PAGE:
|Pruett Jr, John|
|Guerrero, Felicito - Felix|
|Lohmeyer, Kimberly - Kim|
Submitted to: Southern Association of Agricultural Scientists Bulletin of Biochemistry and Biotechnology
Publication Type: Peer Reviewed Journal
Publication Acceptance Date: 7/19/2004
Publication Date: 2/1/2005
Citation: Temeyer, K.B., Pound, J.M., Miller, J.A., Chen, A.C., Pruett Jr, J.H., Guerrero, F., Davey, R.B., Untalan, P.M., Lohmeyer, K.H., Li, A.Y., Miller, R., George, J.E. 2004. Organophosphate resistance in Mexican strains of Boophilus microplus: A major threat to the U.S. cattle industry. Southern Association of Agricultural Scientists Bulletin of Biochemistry and Biotechnology. 17:43-51.
Interpretive Summary: Mexican strains of cattle fever ticks are a threat to the U.S. Cattle industry because they transmit an often fatal disease of cattle endemic in Mexico, to which U.S. cattle have no resistance. Cattle fever ticks were eliminated from the United States after a costly eradication program that spanned half a century, but are still common in Mexico. Each year, U.S. cattlemen import approx. 1 million cattle from Mexico. Imported cattle must be treated with pesticides, inspected by U.S. animal health agents and dipped in coumaphos, an organophosphorus pesticide, to kill any ticks that may have been missed during the inspection, before being allowed entry into the United States. The inspection and eradication program has prevented cattle fever ticks from becoming reestablished in the southern United States for the last 60 years and is estimated to have saved the U.S. cattle industry over a billion dollars per year. U.S. Department of Agriculture scientists have worked to help Veterinary Services keep the cattle fever ticks out of the U.S., however, Mexican strains of the cattle fever ticks have developed resistance to pesticides, including the coumaphos used in the dipping vats at the border. Recent studies strongly suggest that current methods to keep the ticks out of the U.S. are in danger of failure because some Mexican cattle fever ticks have become so resistant to coumaphos that they may survive the dipping procedure and obtain entry into the United States. The risk to the U.S. cattle industry is substantial and immediate. Additional funding for research is urgently needed.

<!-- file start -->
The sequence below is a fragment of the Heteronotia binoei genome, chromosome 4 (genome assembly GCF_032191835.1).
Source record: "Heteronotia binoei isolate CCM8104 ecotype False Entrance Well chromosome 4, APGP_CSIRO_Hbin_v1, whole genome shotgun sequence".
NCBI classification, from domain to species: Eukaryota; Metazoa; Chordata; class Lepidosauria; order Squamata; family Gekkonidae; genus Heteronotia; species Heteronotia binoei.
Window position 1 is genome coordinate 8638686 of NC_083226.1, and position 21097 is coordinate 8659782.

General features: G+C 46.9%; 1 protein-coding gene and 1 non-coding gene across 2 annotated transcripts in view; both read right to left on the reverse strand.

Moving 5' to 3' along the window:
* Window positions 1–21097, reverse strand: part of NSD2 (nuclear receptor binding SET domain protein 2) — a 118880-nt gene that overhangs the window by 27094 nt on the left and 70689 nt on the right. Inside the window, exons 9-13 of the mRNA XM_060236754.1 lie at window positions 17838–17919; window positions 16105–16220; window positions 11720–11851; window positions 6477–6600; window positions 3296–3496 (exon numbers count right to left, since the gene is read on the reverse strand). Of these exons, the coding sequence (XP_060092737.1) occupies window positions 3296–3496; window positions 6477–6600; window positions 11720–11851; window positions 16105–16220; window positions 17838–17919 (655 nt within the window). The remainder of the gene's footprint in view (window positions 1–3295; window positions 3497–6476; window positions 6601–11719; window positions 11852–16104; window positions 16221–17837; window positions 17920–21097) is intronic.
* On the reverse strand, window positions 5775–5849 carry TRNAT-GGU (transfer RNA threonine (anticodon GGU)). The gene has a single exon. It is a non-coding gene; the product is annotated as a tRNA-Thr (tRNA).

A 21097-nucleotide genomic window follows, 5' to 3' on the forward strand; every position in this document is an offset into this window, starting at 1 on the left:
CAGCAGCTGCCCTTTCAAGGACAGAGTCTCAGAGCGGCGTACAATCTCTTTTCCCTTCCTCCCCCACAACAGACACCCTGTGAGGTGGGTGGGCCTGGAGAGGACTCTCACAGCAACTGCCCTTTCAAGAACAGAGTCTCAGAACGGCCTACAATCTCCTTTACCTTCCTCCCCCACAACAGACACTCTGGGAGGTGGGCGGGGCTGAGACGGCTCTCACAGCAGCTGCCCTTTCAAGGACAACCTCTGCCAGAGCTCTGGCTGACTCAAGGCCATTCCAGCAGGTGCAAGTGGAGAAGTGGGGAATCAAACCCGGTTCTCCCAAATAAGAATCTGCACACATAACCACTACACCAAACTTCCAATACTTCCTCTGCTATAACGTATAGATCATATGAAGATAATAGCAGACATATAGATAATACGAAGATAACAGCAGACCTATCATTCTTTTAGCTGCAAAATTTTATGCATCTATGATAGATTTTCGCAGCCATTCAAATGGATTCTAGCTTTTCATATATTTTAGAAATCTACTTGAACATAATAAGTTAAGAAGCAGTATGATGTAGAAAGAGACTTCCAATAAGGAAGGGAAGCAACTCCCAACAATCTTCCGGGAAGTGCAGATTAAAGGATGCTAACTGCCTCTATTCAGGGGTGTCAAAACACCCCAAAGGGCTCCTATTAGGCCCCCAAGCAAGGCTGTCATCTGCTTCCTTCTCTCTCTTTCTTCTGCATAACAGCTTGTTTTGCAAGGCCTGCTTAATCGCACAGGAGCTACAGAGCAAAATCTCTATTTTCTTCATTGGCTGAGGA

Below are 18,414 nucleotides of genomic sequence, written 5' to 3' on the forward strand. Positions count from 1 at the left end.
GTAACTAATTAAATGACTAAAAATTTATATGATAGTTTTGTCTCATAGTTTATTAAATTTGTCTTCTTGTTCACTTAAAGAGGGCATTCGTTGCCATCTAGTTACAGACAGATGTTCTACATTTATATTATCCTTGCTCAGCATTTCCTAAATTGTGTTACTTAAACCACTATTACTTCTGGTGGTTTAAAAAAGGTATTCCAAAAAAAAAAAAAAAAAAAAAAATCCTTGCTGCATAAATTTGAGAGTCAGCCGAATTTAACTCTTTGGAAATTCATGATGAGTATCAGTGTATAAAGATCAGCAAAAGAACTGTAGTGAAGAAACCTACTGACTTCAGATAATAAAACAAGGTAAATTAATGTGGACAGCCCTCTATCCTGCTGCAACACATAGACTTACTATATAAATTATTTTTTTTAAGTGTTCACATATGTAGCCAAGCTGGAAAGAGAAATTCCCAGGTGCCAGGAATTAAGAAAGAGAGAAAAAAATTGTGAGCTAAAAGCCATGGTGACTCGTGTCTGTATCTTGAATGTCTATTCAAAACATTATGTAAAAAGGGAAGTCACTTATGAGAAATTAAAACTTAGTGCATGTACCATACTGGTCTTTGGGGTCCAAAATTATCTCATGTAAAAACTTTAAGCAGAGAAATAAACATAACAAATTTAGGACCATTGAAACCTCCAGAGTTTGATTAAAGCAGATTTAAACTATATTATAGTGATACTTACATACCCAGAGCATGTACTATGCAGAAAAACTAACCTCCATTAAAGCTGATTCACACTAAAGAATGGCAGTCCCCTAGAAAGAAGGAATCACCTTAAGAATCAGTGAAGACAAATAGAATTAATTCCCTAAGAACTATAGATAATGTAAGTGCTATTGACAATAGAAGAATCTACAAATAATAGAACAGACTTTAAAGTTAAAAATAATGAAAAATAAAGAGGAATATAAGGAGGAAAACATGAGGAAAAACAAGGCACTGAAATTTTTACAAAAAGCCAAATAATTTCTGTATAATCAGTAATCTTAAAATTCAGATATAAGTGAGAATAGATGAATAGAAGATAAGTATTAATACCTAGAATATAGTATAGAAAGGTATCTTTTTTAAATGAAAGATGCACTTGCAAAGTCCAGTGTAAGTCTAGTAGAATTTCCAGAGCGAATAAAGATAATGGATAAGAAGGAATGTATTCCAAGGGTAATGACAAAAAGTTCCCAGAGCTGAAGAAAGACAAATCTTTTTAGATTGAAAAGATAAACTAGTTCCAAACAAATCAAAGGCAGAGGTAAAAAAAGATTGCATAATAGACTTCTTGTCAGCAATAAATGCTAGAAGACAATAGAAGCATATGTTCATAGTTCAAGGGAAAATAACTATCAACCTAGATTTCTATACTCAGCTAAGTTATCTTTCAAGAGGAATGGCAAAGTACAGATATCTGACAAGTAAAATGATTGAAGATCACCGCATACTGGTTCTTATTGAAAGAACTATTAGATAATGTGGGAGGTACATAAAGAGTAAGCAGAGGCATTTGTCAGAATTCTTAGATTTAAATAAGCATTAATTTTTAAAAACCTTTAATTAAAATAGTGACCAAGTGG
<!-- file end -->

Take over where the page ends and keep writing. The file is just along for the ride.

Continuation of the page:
Technical Abstract: Mexican strains of Boophilus microplus that are highly resistant to coumaphos, an organophosphate pesticide, constitute a major threat to the U.S. Cattle industry. The most resistant strain studied to date has been demonstrated to survive the dipping procedure used at the border as part of an import barrier to prevent the reentry of B. microplus into the United States. B. microplus was eradicated from the United States in 1943 through the Cattle Fever Tick Eradication Program begun in 1906. B. microplus is a vector for babesiosis, an often fatal disease of cattle endemic in Mexico, for which U.S. cattle have no resistance. This report summarizes research to identify and characterize mechanisms of acaricide resistance in B. microplus and the development of new technologies to control B. microplus in alternative hosts. The potential for acaricide-resistant strains of B. microplus to breach the import barrier identifies a serious outbreak of cattle fever ticks as a strong possibility. Eradication of a widespread outbreak could be greatly hampered by acaricide resistance, rapid transportation of tick-infested animals, the presence of increased wildlife populations potentially capable of serving as alternative hosts, and improved favorability of microhabitat for B. microplus survival. There is a strong and urgent need for application of recent advances in molecular genetics and proteomics to B. microplus to enable development of new control technologies.